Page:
Egypt to produce local aviation biofuel from desert plant



Tue, 28 Feb 2017 - 08:57 GMT


Tue, 28 Feb 2017 - 08:57 GMT

Creative Commons/Ton Rulkens

Creative Commons/Ton Rulkens

Cairo – 28 February 2017: An Egyptian research team has successfully produced biofuel suitable for aviation from the seeds of a local desert plant, Science and Development Network


(Sci Dev Net) on Monday.

The team managed to extract and process oil from jatropha plants grown in the desert of Upper Egypt after successful semi-industrial experiments last December.

The Egyptian Ministry of Civil Aviation had commissioned Egypt’s

National Research Centre

to find local biofuel capable of powering aircrafts to support the International Air Transport Association plan in cutting aviation emissions by 2050.

Khaled Fouad, a researcher in the field of aeronautical engineering at Zagazig University in Egypt, told Sci Dev Net, “[The jatropha plant] is a unique source of biofuels.” However, he pointed out the high production cost as a serious challenge. “Globally, the lowest price of biofuel is 90 per cent higher than that of the average fuel; this is due to the high cost of the materials needed for the manufacture of biofuel," Fouad said.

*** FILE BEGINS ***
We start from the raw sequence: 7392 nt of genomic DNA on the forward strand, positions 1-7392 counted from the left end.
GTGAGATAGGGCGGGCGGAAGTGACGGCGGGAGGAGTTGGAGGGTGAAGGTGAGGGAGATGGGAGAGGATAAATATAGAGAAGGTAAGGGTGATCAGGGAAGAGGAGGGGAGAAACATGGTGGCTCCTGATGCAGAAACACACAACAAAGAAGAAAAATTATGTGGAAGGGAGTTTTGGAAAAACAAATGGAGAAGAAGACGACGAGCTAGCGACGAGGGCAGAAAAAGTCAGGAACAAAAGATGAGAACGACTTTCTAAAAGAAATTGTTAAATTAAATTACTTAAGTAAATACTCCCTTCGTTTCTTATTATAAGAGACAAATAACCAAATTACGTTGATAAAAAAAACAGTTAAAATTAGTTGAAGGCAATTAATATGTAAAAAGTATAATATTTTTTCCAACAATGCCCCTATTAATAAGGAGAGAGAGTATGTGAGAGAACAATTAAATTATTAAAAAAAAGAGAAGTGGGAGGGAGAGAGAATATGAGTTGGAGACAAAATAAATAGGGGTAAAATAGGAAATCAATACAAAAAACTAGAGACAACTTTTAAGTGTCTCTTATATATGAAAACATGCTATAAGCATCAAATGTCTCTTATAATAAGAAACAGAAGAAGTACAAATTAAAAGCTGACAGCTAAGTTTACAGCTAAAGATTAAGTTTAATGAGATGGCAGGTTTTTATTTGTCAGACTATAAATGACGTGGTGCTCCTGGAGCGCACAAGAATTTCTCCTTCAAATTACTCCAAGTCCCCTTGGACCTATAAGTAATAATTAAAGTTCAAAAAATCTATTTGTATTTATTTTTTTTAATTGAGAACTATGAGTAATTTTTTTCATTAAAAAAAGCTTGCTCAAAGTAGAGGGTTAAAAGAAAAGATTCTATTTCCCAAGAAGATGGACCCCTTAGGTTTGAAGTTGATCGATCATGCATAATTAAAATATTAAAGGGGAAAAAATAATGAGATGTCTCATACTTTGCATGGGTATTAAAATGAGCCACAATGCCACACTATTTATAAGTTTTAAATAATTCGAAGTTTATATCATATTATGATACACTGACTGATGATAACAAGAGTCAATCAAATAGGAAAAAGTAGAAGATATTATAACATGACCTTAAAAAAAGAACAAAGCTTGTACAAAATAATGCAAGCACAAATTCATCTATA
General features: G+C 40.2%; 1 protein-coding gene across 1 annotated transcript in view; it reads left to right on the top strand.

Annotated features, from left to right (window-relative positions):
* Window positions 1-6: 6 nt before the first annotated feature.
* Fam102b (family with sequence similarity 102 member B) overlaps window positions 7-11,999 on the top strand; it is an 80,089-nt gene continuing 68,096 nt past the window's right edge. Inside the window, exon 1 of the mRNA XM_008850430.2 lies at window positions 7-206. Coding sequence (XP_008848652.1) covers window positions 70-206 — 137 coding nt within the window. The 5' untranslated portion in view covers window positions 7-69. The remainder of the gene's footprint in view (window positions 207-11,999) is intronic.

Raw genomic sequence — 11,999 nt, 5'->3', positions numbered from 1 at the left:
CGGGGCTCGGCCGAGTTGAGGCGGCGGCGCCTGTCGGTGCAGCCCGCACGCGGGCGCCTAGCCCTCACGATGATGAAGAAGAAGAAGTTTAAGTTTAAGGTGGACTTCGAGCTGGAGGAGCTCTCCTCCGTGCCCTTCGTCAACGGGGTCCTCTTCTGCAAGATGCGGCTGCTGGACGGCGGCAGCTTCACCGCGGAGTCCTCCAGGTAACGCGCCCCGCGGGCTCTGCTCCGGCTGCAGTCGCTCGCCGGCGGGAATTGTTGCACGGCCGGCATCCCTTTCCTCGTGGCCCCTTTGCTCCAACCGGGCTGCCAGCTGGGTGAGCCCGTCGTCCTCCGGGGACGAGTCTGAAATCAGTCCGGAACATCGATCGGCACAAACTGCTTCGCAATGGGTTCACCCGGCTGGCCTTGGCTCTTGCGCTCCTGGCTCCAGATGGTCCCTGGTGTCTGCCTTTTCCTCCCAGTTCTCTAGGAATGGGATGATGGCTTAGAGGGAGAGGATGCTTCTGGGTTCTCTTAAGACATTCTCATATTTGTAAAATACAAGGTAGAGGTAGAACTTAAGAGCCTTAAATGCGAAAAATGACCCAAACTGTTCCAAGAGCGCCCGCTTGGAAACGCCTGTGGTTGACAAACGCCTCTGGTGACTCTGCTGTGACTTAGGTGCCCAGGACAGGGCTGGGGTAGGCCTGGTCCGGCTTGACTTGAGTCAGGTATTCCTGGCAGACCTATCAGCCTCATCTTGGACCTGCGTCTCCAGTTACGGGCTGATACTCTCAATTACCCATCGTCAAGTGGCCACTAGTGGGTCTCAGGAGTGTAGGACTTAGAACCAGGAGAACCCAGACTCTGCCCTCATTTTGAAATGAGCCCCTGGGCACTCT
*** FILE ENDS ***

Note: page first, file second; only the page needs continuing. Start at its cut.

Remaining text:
Aviation company

Air New Zealand

tested a “50-50 blend of oil from jatropha plants and standard A1 jet fuel” for the first time in 2008. Previous experiments by Boeing and Virgin Atlantic had tested other biofuel mixtures of palm and coconut oil.


were fond of the idea at a time when oil prices were drastically increasing, until the 2008 financial crisis halted many projects.

The Egyptian team is trying to address the cost problem by devising a new production method.

The team is hoping to finalize the experiments and introduce the local aviation biofuel for manufacturing by the end of 2017.



Leave a Comment

Be Social